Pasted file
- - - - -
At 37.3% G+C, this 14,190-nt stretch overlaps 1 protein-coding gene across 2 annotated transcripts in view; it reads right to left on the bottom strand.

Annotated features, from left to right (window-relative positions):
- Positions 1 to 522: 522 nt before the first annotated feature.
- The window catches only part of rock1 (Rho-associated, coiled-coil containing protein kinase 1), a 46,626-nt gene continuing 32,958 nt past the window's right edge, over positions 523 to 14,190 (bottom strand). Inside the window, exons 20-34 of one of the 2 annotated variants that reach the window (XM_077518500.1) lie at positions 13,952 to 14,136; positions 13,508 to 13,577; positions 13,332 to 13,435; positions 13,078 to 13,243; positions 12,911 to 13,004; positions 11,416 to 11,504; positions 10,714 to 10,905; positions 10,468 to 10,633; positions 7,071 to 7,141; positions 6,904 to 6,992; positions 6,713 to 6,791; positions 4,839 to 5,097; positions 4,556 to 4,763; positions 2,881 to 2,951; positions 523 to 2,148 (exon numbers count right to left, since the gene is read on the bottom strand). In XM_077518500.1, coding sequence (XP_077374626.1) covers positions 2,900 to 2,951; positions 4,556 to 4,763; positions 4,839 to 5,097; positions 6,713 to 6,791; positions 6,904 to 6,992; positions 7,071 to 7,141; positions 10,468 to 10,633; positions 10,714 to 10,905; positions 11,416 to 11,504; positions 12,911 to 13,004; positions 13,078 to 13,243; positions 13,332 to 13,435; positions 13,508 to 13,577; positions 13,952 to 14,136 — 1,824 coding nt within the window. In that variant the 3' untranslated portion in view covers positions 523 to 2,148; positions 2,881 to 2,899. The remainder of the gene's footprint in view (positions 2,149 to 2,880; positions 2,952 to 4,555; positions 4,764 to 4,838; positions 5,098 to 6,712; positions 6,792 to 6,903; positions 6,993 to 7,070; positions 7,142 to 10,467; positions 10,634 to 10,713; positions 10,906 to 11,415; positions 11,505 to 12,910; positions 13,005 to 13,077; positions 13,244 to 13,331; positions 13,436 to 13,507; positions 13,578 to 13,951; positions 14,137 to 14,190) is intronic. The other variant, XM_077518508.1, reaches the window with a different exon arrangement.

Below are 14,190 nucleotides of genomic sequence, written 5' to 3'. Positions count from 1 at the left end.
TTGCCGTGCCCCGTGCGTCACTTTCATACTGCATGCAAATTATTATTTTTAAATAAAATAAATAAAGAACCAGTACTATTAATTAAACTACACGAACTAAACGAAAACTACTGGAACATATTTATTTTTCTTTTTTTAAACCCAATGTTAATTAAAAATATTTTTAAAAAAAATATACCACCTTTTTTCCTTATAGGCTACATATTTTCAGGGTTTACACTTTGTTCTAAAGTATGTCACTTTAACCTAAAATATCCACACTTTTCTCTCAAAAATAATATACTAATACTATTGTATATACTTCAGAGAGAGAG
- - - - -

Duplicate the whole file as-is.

At 37.3% G+C, this 14,190-nt stretch overlaps 1 protein-coding gene across 2 annotated transcripts in view; it reads right to left on the bottom strand.

Annotated features, from left to right (window-relative positions):
- Positions 1 to 522: 522 nt before the first annotated feature.
- The window catches only part of rock1 (Rho-associated, coiled-coil containing protein kinase 1), a 46,626-nt gene continuing 32,958 nt past the window's right edge, over positions 523 to 14,190 (bottom strand). Inside the window, exons 20-34 of one of the 2 annotated variants that reach the window (XM_077518500.1) lie at positions 13,952 to 14,136; positions 13,508 to 13,577; positions 13,332 to 13,435; positions 13,078 to 13,243; positions 12,911 to 13,004; positions 11,416 to 11,504; positions 10,714 to 10,905; positions 10,468 to 10,633; positions 7,071 to 7,141; positions 6,904 to 6,992; positions 6,713 to 6,791; positions 4,839 to 5,097; positions 4,556 to 4,763; positions 2,881 to 2,951; positions 523 to 2,148 (exon numbers count right to left, since the gene is read on the bottom strand). In XM_077518500.1, coding sequence (XP_077374626.1) covers positions 2,900 to 2,951; positions 4,556 to 4,763; positions 4,839 to 5,097; positions 6,713 to 6,791; positions 6,904 to 6,992; positions 7,071 to 7,141; positions 10,468 to 10,633; positions 10,714 to 10,905; positions 11,416 to 11,504; positions 12,911 to 13,004; positions 13,078 to 13,243; positions 13,332 to 13,435; positions 13,508 to 13,577; positions 13,952 to 14,136 — 1,824 coding nt within the window. In that variant the 3' untranslated portion in view covers positions 523 to 2,148; positions 2,881 to 2,899. The remainder of the gene's footprint in view (positions 2,149 to 2,880; positions 2,952 to 4,555; positions 4,764 to 4,838; positions 5,098 to 6,712; positions 6,792 to 6,903; positions 6,993 to 7,070; positions 7,142 to 10,467; positions 10,634 to 10,713; positions 10,906 to 11,415; positions 11,505 to 12,910; positions 13,005 to 13,077; positions 13,244 to 13,331; positions 13,436 to 13,507; positions 13,578 to 13,951; positions 14,137 to 14,190) is intronic. The other variant, XM_077518508.1, reaches the window with a different exon arrangement.

Below are 14,190 nucleotides of genomic sequence, written 5' to 3'. Positions count from 1 at the left end.
TTGCCGTGCCCCGTGCGTCACTTTCATACTGCATGCAAATTATTATTTTTAAATAAAATAAATAAAGAACCAGTACTATTAATTAAACTACACGAACTAAACGAAAACTACTGGAACATATTTATTTTTCTTTTTTTAAACCCAATGTTAATTAAAAATATTTTTAAAAAAAATATACCACCTTTTTTCCTTATAGGCTACATATTTTCAGGGTTTACACTTTGTTCTAAAGTATGTCACTTTAACCTAAAATATCCACACTTTTCTCTCAAAAATAATATACTAATACTATTGTATATACTTCAGAGAGAGAG